The new investigation is the latest sign that the Biden administration is expanding its efforts to rein in big companies and flex its antitrust muscles, and not just in the tech world. Under Lynn Kahn, the FTC has dug deep into the antitrust ledger, dusting off long-gone laws in hopes of halting the growth of the world’s biggest firms, from relative newcomers like Apple and Google, and now to more traditional Fortune 500 stalwarts like Pepsi and Coke.
The FTC regularly enforced the Robinson-Patman Act for decades, then all but abandoned it more than 20 years ago. The agency’s last case under the law was a settlement with the spice company McCormick. Before that, his most recent case was in 1988 against book publishers including Simon & Schuster and Random House. The move away from applying Robinson-Patman came amid an increasing focus by the FTC and the Justice Department on harming consumers, namely higher prices, rather than harming competition.
The investigation is in its early stages, said the people, who spoke on condition of anonymity to discuss the confidential matter.
A spokesman for the FTC declined to comment. Spokesmen for Coca-Cola, Pepsi and Walmart did not immediately respond to requests for comment.
Coca-Cola is the largest American juice company with more than 46 percent of the market in 2021, followed by Pepsi with a 26 percent share.
The FTC’s newest commissioner, Alvaro Bedoya, has made reviving Robinson-Patman a top priority during his tenure at the agency. The FTC never officially abandoned the law, although in a 1977 report the Justice Department said it would end Robinson-Patman’s enforcement. Bedoya has publicly criticized the lack of enforcement, blaming it for skyrocketing prices offered by small businesses across the economy, arguing that large retailers can use economies of scale to hold down their prices and undercut smaller operations.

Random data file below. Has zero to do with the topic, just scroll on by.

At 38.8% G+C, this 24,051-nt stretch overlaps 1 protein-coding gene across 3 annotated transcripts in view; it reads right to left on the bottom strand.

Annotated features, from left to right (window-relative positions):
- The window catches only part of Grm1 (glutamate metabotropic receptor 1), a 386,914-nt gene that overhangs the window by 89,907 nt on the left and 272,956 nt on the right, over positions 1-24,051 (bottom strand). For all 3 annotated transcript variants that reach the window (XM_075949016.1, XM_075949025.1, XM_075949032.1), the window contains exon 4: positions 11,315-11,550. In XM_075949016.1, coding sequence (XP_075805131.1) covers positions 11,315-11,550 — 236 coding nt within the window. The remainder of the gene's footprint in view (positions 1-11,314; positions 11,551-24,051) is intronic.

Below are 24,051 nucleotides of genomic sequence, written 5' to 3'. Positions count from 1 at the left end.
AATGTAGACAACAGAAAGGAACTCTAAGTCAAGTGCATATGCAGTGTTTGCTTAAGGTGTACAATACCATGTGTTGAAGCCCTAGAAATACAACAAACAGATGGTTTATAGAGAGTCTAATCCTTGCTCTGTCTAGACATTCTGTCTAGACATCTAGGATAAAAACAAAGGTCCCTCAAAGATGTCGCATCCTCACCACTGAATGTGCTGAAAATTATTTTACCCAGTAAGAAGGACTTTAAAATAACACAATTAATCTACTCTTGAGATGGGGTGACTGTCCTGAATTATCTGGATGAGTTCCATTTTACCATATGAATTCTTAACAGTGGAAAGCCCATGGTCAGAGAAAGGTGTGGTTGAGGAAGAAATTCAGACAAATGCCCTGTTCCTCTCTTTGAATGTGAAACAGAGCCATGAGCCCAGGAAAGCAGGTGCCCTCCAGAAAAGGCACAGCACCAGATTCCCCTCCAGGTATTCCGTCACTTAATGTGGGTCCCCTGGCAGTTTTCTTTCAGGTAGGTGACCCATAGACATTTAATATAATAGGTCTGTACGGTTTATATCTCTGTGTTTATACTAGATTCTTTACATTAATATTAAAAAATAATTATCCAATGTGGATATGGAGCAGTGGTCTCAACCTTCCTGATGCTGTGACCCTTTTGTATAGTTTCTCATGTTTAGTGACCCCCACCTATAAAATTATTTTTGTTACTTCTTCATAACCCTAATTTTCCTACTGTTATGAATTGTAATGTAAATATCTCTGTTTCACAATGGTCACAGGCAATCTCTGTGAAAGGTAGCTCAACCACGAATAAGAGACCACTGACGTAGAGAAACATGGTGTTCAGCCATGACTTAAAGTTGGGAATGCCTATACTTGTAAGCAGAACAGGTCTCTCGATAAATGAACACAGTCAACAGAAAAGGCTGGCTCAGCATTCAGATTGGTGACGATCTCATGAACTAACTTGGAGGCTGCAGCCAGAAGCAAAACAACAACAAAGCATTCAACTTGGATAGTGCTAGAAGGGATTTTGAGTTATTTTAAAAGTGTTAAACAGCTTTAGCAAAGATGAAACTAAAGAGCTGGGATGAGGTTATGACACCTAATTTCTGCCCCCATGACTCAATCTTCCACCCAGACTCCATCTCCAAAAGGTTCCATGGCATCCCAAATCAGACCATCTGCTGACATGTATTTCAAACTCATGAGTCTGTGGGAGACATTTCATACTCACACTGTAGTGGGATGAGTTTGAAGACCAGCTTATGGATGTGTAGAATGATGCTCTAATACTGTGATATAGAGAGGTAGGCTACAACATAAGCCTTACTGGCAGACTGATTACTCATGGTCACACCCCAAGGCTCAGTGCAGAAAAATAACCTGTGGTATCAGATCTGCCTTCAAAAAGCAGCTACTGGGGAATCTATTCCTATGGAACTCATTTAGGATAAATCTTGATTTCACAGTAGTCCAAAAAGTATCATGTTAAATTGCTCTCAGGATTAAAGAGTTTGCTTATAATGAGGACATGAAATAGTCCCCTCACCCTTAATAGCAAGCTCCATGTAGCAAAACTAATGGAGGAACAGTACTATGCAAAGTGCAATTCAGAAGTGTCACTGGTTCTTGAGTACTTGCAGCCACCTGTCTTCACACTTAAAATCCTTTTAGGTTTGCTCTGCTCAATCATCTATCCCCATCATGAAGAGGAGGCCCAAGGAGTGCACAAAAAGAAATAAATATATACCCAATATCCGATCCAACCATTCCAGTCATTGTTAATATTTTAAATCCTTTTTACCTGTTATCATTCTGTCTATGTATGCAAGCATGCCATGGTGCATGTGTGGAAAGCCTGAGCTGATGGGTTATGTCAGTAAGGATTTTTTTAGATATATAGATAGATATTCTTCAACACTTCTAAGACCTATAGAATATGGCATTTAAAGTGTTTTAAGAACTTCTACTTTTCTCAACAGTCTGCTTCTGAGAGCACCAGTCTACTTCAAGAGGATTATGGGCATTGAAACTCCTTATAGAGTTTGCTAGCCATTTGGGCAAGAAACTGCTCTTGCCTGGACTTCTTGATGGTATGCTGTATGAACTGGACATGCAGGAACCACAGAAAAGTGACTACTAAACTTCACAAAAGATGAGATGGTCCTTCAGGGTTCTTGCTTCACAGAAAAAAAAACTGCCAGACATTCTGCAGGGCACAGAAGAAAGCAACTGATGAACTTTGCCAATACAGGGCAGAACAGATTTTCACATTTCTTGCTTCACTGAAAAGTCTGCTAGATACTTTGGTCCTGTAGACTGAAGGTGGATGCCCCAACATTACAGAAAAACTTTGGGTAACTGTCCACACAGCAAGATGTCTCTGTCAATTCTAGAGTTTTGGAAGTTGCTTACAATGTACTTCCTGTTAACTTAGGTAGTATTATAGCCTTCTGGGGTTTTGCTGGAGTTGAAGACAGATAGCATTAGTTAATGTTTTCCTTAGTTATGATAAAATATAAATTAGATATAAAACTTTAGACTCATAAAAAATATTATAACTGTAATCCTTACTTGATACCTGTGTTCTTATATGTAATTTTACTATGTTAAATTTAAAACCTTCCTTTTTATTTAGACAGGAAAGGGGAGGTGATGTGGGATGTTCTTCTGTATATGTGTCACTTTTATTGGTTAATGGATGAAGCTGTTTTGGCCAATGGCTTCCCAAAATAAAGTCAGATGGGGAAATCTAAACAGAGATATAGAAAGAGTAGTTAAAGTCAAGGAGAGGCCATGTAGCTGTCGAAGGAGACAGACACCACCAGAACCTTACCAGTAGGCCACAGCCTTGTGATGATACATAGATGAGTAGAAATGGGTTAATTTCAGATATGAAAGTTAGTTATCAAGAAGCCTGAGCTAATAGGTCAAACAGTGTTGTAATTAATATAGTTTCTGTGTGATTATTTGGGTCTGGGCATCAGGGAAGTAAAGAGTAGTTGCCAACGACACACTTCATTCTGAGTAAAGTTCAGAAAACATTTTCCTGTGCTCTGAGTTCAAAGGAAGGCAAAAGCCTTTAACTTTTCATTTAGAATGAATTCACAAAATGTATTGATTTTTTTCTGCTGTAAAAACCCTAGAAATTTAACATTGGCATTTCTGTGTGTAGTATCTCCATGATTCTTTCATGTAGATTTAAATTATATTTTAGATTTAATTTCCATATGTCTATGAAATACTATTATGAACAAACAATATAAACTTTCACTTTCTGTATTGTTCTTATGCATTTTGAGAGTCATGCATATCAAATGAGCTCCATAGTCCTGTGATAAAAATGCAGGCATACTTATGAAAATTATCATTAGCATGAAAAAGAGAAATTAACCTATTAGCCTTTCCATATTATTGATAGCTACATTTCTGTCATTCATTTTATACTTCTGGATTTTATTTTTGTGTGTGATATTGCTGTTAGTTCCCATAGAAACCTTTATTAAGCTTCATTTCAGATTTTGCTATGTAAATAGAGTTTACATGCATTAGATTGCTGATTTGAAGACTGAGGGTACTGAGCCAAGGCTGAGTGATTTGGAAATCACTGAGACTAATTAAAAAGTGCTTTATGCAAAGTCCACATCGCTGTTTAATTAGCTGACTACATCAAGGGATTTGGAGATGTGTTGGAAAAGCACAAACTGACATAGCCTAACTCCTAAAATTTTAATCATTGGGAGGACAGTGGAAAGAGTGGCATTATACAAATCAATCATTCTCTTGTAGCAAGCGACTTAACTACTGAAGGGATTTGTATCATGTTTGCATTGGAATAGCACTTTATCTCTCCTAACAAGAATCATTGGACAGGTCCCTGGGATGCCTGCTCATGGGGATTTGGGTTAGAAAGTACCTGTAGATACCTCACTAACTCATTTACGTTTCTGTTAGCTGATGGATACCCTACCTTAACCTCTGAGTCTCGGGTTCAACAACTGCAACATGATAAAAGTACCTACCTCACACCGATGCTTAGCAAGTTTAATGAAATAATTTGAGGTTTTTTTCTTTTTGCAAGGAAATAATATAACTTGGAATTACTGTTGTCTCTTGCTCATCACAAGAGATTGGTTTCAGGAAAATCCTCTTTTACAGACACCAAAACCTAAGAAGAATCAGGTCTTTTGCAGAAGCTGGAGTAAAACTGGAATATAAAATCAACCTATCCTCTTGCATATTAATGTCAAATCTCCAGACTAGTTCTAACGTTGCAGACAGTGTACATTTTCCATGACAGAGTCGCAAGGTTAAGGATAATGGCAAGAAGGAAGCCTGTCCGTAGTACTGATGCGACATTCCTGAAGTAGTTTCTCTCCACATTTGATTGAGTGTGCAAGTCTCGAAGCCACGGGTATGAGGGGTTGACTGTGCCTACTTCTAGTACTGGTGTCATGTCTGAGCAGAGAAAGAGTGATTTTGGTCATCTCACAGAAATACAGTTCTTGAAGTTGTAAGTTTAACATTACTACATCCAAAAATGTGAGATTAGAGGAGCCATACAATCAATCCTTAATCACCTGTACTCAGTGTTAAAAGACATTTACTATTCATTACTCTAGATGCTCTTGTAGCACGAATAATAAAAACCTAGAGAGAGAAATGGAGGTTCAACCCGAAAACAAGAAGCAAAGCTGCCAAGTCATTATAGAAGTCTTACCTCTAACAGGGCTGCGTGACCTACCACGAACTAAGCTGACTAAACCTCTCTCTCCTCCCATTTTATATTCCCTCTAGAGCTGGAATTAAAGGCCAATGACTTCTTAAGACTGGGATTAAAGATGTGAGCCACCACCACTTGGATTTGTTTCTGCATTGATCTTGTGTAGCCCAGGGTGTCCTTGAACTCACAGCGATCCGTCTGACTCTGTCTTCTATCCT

To reinvigorate the law, the FTC not only “must find a good test case, but must regain its skills and expertise in conducting Robinson-Patman Act investigations,” said Bill Kovacic, the agency’s former commissioner and chairman, who now teaches in antitrust law from George Washington University. “Compared to the other things we had to do, that was a definite priority for the landlord,” Kovacic said of his tenure at the agency.
FTC Chair Lina Kahn has also called for a revival of Robinson-Patman, both in her academic writing and in her current position. In a bipartisan July 2022 policy statement, FTC members unanimously said the agency could use the law to target illegal prescription drug discounts that block patients’ access to cheaper alternatives.
Critics of the bill, however, say it actually has the opposite effect than intended, and while it would boost small businesses, it would also raise prices at the biggest chains, hurting consumers.
“Bringing more cases from the Robinson-Patman Act would raise prices for the lowest-income consumers,” said Alden Abbott, a former FTC general counsel during the Trump administration who is now a senior fellow at George Mason University’s Mercatus Center. Abbott said it was “special interest legislation” designed to support small businesses.
But at an event late last year, Bedoya drew a straight line between the lack of Robinson-Patman enforcement and high food prices in rural areas, including on American Indian reservations. “The idea that low prices at big box stores help everyone is not true in Pine Ridge.” [South Dakota], where 90 percent of the people don’t have cars,” he said of the 180-mile round trip to the nearest big-box store. “I think there’s a line you can draw from that law lying fallow, to people in Pine Ridge not being able to buy fruit for their kids because the prices have gone up.”
Soda price targeting may be a good test for the FTC given product uniformity. But that could present some messaging challenges for the agency, given the health concerns associated with sugary drinks.